East Coast and Caribbean
Abandoned Boats Are A Growing Problem In Virginia Waters
Whether lurking as hazards beneath the water’s surface or becoming eyesores as they drift ashore, abandoned boats are a growing problem in Chesapeake Bay waters — especially in Virginia. And they’re not as easy to get out of the water as they were to put in. The U.S. Coast Guard has documented 170 abandoned and derelict vessels in Virginia waters since 2013, and state officials are building a list of even more that need to be removed. The Lynnhaven group, along with Virginia’s Coastal Zone Management Program and the Clean Virginia Waterways project at Longwood University, has applied for a grant from the National Oceanic and Atmospheric Association’s Marine Debris Program to fund more boat removals. The federal program funneled nearly $2 million into 10 marine debris removal programs in states in 2021, helping them tackle a backlog of derelict vessels decomposing in their waters. The Coastal Zone Management Program, operated under Virginia’s Department of Environmental Quality, has largely completed a report on the status of the state’s abandoned boat problem. Read more

$1.45B Lower Manhattan Flood Project Aims to Protect Residents From Another Hurricane Sandy
A 2.4-mile stretch of shoreline along the East River in Lower Manhattan is undergoing a multi-year project to protect the lowest lying neighborhoods on the island from rising sea level and storms the likes of Hurricane Sandy that caused roughly $19 billion damage to New York City in 2012. Tabbed at $1.45 billion the ambitious flood protection initiative by the city integrates a series of cast-in-place concrete floodwalls, 18 steel floodgates, berms and raised parkland to heights of eight-to 10-feet above existing grade. Called the East Side Coastal Resiliency (ESCR) project, it is the first leg of the proposed “big U” – a 10-mile ribbon of protection extending from midtown on the west side of Manhattan south around the tip of the island and north up to the east side. Read more
Great Lakes
On Lake Superior, A $1 Billion Eco-Disaster Is Swallowing the Coast
Robert Regis was dumbstruck at the damage Lake Superior had wrought on his property. On Oct. 24, 2017, a massive storm struck the upper Midwest. Thanks to a coastline heavily altered by mining waste, huge waves from the largest Great Lake mounted the beach with ease, scouring the foundation of his house and removing several feet of topsoil from atop his septic drainage field, which is more than 100 yards from the water. The lake also left behind a present, of sorts. “It covered my grass with a foot of stamp sands,” said Regis, 66, a retired Northern Michigan University geology professor who owns a cabin on Kuivanen Road near Gay, Mich. “I had to get my tractor in there to remove it all, it was that deep. It was incredible.” The sand deposited on Regis’ yard wasn’t actually sand at all — at least, not the fine-grained silica sand that beachgoers know. “Stamp sand” is pulverized rock leftover from ore processing; dark, coarse, pebbly basalt chunks dug from the Earth during the Second Industrial Revolution, replete with clay, dust and metal leachate that creates a halo in the lake water. It is the enduring legacy of historic mining, a vestige of the Keweenaw Peninsula’s heyday as the world’s greatest source of copper. For more than 100 years, roughly 50 billion pounds dumped in a pile so large it once extended a half mile into the lake, has been slowly, inexorably, eroding south. As they move, the stamp sands swallow the coast and smother the lakebed, transforming miles of shoreline into a lifeless, apocalyptic hellscape that people liken to the surface of the Moon. It is a slow-motion ecological disaster unfolding across a century. Read more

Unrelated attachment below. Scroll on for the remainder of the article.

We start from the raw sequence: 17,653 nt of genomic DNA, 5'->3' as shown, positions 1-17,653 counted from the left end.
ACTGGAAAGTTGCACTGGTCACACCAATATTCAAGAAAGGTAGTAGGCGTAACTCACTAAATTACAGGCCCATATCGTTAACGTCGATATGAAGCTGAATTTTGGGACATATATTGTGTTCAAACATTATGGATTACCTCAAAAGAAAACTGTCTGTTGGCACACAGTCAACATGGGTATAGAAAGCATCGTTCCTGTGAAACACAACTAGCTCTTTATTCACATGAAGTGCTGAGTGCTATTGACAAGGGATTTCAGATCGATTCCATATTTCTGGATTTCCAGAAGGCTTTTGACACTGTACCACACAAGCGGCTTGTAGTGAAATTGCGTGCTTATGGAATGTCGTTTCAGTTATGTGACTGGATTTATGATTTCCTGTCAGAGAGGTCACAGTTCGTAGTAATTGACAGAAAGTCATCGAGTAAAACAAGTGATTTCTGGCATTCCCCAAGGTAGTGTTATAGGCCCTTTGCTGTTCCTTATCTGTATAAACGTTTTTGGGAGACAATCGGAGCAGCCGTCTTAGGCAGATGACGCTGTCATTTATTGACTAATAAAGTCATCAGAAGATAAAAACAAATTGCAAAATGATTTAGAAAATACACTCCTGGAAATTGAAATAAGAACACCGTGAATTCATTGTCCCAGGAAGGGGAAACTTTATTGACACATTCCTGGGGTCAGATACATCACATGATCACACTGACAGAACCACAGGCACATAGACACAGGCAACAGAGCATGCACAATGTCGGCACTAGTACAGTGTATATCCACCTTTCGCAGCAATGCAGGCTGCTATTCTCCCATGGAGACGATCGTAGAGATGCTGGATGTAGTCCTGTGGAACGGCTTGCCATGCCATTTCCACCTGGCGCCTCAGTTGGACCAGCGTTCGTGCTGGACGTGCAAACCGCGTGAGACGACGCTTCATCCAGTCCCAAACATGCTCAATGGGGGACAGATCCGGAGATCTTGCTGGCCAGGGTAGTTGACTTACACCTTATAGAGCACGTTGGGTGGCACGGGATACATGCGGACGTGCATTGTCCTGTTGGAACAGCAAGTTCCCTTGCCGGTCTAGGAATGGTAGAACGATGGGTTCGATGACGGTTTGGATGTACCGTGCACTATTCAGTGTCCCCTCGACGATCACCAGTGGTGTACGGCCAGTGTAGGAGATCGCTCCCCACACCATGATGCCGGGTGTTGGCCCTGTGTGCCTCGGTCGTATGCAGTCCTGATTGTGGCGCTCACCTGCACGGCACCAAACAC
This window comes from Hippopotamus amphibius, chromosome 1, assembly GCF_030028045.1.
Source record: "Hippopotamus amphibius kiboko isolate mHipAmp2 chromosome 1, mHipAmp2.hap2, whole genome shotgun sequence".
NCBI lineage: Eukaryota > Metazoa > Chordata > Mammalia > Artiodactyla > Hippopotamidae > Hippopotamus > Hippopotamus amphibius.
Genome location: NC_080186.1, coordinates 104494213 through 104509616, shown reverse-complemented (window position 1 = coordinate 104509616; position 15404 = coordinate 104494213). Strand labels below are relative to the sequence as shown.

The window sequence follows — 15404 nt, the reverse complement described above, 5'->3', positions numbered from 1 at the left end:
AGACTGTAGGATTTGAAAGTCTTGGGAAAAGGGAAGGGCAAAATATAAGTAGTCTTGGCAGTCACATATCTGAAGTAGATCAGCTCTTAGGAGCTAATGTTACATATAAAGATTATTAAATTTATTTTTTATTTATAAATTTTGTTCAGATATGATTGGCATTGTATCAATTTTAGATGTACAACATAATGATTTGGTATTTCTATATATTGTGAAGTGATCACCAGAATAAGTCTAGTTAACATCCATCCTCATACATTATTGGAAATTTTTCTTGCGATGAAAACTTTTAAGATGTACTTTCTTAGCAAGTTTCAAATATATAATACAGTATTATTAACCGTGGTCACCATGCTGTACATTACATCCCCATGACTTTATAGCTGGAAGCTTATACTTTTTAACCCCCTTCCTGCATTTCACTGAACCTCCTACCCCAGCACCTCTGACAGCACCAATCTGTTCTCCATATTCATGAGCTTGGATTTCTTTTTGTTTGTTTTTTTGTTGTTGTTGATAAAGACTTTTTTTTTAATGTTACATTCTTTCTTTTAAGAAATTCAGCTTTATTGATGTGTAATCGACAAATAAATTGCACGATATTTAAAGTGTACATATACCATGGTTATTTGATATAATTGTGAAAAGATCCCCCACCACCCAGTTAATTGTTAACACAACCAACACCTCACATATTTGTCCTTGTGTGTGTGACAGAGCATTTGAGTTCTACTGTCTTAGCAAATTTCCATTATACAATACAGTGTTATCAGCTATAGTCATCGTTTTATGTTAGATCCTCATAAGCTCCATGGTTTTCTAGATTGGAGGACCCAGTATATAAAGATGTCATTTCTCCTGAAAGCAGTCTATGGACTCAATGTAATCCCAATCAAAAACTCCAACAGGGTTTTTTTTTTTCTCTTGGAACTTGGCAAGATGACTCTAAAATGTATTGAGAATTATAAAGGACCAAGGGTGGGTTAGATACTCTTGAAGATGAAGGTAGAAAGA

Wind and Wave Buoys Relocated in Apostle Islands
Several buoys that provide real-time wave condition information in the waters of the Apostle Islands National Lakeshore to aid with paddler and boater safety have been moved to new locations this summer based on public feedback. The buoys are part of the Water Information for a Safe Coast Watch program. In 2021, seven spotter buoys were deployed throughout the islands, plus Chequamegon Bay near Ashland and Siskiwit Bay near Cornucopia. The buoys monitor wave height, water temperature and wind information. Conditions around the 22 islands vary dramatically due to sheltering effects from the archipelago and rapidly changing winds and fast-moving storms. Paddlers, anglers and boaters can use the data to plan their trips, or plan not to go. The scientific data collected by the buoys is being used by University of Wisconsin-Madison researchers to make nearshore wave and current forecast computer models more accurate so that in the future, buoys won’t be needed. Read more